It started sometime after college.
Living in New York City and spending the majority of one’s time in Manhattan it is nearly impossible to avoid running into the 53 million (actual number) tourists who pass through this town every year.
They are in every neighborhood, and for whatever reason, easy to spot even if they aren’t holding a 2-foot square map fully open at arms length.
Walking to and from work I’d see them on the street looking around every which way. Looking up for street signs that aren’t always so intuitively placed. Trying to find out where they are. Trying to figure out where they should go.
I knew the feeling. I had been that person, although, not as openly. My backpacking trips overseas had found me incredibly paranoid of looking like a tourist (even though I did) and getting lost (even though I did) and I would discreetly look at a sliver of map I had folded meticulously so that I could continue to blend into the populous (even though I never did) and go about my day.
I was so paranoid of being taken advantage of or hustled. Plus, I wanted to figure it out on my own. It’s a skill and an adventure that is rapidly becoming lost on people of all ages, that of learning how to read, interpret, and understand a map.
I derived such a joy from getting lost and finding myself again.
What can I say, I love metaphors.
As I watched these tourists deeply involved in trying to find themselves, literally, I couldn’t help but feel guilty. For as much I had tried to be a competent explorer on my journeys I had received help literally dozens of times from people kind enough to help the sweaty kid in the 30-pound backpack comprehend a map.
Like that time in Italy where a man in a suite on his way to work brought me into a coffee shop and looked through the yellow pages to try and find the address I had, that apparently didn’t exist.
Or that one time I sat down in my seat on the train in Munich. I was settling in for my 8 hour, overnight ride to Berlin. I had taken off my bag and was getting situated when something told me to verify I was on the correct train.
I turned to woman sitting on my left and said, “This is the train to Berlin right?”
As it turns out my train was across the platform.
And many, many more.
I took it upon myself to cross the discomfort divide and actually ask people if they needed help. Since I knew how scared I was asking people for help. Creating 3 second mental dossiers on everybody who passed. Does he look like he would know where the hostel is?
I started asking tourists if they needed help, if they knew where they were going.
About half the time, they didn’t.
Sometimes I’d be met with a “No no we’re fine thank you.” That came out almost a bit too rushed, reminding me in a kind of fond embarrassment of how on edge I used to be when I got lost.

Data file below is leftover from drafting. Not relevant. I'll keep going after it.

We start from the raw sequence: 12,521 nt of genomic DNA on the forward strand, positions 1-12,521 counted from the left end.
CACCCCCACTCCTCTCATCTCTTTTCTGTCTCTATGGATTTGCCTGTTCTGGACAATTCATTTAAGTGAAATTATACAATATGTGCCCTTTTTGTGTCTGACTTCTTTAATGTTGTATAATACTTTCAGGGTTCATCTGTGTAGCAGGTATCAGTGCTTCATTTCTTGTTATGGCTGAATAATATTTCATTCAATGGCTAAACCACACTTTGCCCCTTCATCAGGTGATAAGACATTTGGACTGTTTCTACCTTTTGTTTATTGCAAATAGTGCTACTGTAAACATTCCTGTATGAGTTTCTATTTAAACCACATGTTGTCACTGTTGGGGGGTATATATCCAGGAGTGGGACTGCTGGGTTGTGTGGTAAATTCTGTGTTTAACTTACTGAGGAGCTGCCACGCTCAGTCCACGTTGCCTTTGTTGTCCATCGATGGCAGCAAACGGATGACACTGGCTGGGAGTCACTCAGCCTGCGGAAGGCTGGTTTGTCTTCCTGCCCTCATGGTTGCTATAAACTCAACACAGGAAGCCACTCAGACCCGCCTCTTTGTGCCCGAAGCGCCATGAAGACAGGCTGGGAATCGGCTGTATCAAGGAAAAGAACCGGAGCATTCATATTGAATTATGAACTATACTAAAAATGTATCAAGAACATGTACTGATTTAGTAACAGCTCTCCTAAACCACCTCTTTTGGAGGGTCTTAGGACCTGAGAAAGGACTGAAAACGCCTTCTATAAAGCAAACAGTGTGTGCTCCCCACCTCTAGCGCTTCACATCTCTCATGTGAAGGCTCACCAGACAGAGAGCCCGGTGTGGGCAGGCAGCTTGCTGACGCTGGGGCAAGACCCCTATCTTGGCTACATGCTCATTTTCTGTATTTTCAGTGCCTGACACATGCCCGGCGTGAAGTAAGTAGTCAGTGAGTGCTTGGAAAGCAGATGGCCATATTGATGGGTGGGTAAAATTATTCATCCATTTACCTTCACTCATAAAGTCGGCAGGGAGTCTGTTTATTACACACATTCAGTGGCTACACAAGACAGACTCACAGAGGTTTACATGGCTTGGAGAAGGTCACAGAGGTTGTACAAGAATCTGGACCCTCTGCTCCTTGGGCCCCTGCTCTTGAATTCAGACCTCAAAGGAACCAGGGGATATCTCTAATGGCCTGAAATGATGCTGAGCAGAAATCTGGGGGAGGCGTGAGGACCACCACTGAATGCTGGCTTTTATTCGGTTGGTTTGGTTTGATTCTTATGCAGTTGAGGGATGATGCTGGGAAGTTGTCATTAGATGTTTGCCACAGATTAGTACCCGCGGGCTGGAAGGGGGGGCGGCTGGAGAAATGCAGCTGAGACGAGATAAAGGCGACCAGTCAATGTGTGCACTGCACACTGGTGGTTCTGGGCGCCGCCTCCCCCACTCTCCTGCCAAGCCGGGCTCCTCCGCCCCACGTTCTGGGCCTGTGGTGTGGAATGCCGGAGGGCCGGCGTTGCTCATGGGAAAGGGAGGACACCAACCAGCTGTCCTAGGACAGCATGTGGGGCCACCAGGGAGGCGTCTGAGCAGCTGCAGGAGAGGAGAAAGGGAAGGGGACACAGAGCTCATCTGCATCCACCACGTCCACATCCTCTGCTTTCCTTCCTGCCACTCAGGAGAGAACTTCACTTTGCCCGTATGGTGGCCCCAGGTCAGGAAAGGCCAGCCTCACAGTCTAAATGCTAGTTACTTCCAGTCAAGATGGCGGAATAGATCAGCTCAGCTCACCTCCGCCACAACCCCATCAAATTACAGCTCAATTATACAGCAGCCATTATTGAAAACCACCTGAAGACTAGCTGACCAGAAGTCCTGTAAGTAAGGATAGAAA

It surprised me how many times people said yes, and asked for help finding a specific thing on the map.
Usually it was something easy; a specific train line, a museum, or a particular neighborhood.
Sometimes it was something more obscure.
And sometimes I gave the wrong instructions which I didn’t realize until after when embarrassment swelled out from my core, heating me up and making me feel so guilty for misleading people.
Then again, it wasn’t intentional, and it had definitely happened to me. Part of the experience I guess.
More often than not it was gratifying. It didn’t have to be people from Europe or South America. Many times, people from the mid-west stood on train platforms reading the fantastically misleading subway signs trying to figure out how to go three stops in the correct direction.
I’ve lived in this city 8 years and those signs still confuse me.
People tended to be very grateful and friendly. It made me feel good to help them, albeit in whatever small manner.
I am proud to say that this small behavior of mine started to rub off on my girlfriend, who several weeks ago observed a very lost looking individual.
The story she recounted to me:
I was standing in front of a Starbucks waiting for my friend when a guy walked by in one direction, stopped, looked around, then turned around and walked back where he came from, when he stopped again, looked around, and turned around again to walk back in his first direction where he stopped again. Three times he had passed in front of me looking really lost.
I thought to myself, Rich is always trying to help people out so I’ll give it a shot.
So I said to the man, “Can I help you find something?”
And he turned to me and screamed “NO!” and walked away.
I laughed when she told me the story, half with a feeling of sympathy for her and half with a feeling of “of course”. The time she goes out of her comfort zone to try and help somebody she get’s screamed at.
I encouraged her not to give up on tourists. We can be a skittish bunch.
That story was fresh in my mind last week as I observed a woman on the F train slowly descend into a quagmire of confusion about where she was, and where she was going.
I almost didn’t say anything… but I did. Naturally it turned into an extremely weird experience that lasted 35 minutes.
To be continued…